• That ended up being not nearly enough time, as a third train made an unexpected appearance
  • in the middle of the shoot.
  • The locomotive was traveling at a speed close to 60 miles per hour.
  • It struck a bed which had been affixed to the tracks, sending debris flying.
  • 27-year old camera operator Sarah Jones was somehow pushed into the path of the train,
  • which struck and killed her instantly.
  • Miller subsequently became the first filmmaker to be convicted on a criminal charge related
  • to events on a film set.
  • He pled guilty to involuntary manslaughter and was sentenced to two years in prison,
  • with eight years of probation to follow, while Midnight Rider was canceled.

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Description

These actors, stunt workers, and crew members showed up for what they thought was just another day at work, only to lose their lives in some of the most bizarre ways imaginable.

Veteran English actor Oliver Reed died before finishing all of his scenes for Ridley Scott's 2000 epic Gladiator. This forced Scott to engage in some digital trickery with outtakes to depict the death of Reed's character, gladiator handler Proximo. But the circumstances surrounding Reed's death serve to illustrate two things about the man: he was every bit as tough as his onscreen persona suggested, and he was a bit too fond of liquor for his own good.

The film was shot on location in Malta, and on the night before he was to shoot his final scenes, Reed celebrated by dropping in on a local pub. He put down eight pints of lager before moving on to a dozen double shots of rum and half a bottle of whiskey. Then he proceeded to take on a crew of British Navy sailors in an arm-wrestling contest, defeating them all before finally preparing to retire for the night. But after decades of such behavior, Reed's body had finally had enough. He suffered a massive heart attack, and dropped dead on the spot. The pub where he died has come to be known as "Ollie's Last Pub." Fans the world over come through to browse its collection of memorabilia, have a pint or three, and pay tribute to one of the most legendary tough guys in film history.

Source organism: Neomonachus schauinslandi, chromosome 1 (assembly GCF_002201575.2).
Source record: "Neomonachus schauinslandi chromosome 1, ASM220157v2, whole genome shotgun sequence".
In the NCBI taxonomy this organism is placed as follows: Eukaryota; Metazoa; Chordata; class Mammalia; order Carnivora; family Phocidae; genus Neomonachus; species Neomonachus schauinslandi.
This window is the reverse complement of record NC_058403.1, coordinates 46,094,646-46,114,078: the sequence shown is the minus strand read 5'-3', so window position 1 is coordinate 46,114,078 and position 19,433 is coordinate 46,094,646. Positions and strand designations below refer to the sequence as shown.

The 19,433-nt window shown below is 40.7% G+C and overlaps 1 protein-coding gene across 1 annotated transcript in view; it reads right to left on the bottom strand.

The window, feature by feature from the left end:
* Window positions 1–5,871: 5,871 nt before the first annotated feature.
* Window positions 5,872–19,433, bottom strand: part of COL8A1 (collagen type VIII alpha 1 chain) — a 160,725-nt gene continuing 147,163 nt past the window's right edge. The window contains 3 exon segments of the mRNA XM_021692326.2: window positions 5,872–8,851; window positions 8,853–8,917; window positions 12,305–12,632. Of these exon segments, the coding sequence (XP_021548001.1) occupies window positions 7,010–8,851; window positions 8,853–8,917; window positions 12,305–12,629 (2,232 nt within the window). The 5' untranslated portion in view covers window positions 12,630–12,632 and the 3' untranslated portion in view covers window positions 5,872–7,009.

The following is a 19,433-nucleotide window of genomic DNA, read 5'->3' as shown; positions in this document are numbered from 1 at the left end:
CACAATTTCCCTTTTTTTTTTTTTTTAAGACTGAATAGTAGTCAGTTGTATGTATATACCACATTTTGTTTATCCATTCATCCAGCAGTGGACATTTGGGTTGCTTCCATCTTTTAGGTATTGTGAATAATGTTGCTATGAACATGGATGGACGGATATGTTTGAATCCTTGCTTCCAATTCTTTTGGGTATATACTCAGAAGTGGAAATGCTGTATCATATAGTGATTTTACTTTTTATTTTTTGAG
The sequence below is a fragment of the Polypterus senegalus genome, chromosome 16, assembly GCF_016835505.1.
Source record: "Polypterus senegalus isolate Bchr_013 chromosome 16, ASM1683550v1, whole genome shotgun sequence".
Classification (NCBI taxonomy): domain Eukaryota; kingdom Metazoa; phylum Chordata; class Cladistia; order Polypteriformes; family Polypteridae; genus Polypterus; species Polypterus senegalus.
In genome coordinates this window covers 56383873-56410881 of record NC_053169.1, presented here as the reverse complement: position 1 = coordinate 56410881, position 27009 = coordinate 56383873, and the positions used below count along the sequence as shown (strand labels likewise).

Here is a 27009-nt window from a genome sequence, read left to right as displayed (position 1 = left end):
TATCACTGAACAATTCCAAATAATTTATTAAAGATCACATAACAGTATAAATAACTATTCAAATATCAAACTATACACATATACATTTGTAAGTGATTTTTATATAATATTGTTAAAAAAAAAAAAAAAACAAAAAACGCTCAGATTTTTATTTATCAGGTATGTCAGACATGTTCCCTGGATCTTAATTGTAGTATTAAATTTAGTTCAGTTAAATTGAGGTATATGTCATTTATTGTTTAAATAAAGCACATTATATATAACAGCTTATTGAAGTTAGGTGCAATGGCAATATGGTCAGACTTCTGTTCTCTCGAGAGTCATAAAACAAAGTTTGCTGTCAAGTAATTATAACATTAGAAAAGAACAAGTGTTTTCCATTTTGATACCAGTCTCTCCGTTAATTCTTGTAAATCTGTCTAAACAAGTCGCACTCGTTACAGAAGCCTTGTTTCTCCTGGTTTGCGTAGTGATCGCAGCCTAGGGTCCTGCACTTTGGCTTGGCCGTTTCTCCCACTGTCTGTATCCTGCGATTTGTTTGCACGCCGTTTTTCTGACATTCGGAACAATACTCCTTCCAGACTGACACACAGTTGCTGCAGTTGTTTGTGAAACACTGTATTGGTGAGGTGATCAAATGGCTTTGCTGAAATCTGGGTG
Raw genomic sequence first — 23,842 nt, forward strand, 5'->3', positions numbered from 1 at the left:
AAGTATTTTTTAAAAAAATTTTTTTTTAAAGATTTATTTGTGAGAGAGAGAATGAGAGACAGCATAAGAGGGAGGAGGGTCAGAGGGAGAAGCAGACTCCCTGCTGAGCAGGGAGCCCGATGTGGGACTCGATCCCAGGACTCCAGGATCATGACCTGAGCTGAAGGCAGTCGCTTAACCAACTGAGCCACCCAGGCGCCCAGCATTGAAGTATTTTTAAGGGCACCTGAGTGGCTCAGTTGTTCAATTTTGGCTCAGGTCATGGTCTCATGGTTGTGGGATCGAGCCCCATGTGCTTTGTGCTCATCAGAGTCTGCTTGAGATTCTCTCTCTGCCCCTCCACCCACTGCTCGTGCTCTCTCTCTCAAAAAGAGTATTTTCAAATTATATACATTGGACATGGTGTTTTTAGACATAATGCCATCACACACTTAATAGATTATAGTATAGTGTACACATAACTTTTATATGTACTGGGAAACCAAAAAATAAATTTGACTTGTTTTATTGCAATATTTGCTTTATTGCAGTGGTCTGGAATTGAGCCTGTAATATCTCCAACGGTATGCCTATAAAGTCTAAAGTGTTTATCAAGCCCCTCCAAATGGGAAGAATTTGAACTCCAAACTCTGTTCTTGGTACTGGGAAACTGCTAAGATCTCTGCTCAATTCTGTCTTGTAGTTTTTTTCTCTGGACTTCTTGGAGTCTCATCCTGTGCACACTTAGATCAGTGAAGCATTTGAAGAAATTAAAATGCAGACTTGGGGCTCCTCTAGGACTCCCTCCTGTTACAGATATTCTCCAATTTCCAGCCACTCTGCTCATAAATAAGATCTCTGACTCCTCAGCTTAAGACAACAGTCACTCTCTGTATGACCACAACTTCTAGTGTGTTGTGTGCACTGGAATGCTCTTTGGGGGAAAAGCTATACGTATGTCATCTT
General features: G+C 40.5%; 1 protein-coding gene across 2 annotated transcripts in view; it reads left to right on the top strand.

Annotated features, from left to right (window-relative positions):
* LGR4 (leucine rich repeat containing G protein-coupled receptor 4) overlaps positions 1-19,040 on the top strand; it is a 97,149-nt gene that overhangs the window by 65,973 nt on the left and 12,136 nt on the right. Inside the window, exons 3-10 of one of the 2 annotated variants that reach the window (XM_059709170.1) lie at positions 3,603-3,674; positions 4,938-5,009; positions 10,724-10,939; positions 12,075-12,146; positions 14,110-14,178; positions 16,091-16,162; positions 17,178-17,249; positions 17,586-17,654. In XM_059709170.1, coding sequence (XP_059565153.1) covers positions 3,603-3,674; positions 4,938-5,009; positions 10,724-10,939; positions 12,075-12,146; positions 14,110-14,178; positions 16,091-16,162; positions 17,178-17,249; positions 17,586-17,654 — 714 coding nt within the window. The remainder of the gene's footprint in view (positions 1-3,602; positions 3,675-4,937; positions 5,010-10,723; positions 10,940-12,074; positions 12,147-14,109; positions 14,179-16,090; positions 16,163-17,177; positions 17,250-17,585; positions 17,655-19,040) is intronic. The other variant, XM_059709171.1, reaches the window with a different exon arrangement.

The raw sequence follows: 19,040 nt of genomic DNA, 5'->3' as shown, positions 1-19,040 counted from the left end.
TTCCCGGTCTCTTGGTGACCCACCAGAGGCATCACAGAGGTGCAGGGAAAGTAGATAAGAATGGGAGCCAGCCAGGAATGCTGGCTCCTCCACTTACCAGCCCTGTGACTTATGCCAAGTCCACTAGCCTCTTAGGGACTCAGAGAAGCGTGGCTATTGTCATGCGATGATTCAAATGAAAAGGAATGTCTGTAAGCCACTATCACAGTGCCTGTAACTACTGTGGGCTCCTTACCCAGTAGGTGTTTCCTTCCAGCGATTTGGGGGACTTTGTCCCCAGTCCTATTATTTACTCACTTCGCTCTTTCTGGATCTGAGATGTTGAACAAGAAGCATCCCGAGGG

The on-set accident that claimed the life of Brandon Lee, son of martial arts legend Bruce Lee, is among the most famous in Hollywood history. But it's the details leading up to the event that make it truly eerie. The elder Lee was convinced that his family carried an ancient curse in the form of a demon who would pursue its male members relentlessly, which was a main plot point in the 1993 biopic Dragon: The Bruce Lee Story. One of its final scenes implies that the curse would carry over to Brandon. It was only a year after that film's release that the younger Lee met his shocking demise. Keep watching the video to see more about the lives tragically lost while filming a movie.

Oliver Reed | #
Brandon Lee | #
Vic Morrow | #
Roy Kinnear | #
Dar Robinson | #
John Jordan | #
Toby Halicki | #
Conway Wickliffe | #
A.J. Bakunas | #
Sarah Jones | #